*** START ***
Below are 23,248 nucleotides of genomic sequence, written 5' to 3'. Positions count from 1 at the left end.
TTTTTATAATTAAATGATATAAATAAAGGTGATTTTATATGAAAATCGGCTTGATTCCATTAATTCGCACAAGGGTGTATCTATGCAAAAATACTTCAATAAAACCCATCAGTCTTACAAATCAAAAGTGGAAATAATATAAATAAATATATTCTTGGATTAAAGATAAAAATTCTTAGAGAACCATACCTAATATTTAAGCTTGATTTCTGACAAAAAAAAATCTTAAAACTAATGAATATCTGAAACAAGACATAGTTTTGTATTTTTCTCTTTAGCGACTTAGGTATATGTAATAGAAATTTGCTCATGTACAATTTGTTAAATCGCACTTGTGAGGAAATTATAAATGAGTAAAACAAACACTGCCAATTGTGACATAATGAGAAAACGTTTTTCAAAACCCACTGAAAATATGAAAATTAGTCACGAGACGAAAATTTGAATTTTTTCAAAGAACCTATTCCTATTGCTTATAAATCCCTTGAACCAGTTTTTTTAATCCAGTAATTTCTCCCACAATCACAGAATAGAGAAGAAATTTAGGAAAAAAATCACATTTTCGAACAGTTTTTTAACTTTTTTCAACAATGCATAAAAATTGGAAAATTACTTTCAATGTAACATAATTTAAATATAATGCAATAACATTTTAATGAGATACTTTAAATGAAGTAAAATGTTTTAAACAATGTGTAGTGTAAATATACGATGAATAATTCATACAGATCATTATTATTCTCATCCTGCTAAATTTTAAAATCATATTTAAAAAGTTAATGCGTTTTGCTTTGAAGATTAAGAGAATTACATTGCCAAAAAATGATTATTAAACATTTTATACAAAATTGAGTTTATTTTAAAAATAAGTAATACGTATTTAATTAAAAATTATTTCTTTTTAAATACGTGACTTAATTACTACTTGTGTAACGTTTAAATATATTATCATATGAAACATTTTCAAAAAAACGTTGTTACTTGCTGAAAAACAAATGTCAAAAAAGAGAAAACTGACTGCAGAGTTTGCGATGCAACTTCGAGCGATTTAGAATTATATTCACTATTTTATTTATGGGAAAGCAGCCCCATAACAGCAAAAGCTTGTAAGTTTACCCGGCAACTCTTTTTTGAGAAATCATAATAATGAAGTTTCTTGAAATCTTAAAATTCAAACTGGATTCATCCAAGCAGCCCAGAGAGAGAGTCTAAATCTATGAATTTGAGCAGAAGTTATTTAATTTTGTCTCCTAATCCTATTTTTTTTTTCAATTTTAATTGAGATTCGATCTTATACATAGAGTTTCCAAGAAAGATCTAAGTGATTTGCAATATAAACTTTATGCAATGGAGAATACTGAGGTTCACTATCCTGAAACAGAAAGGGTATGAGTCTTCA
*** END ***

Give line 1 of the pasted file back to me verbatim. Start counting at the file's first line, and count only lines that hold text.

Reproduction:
Below are 23,248 nucleotides of genomic sequence, written 5' to 3'. Positions count from 1 at the left end.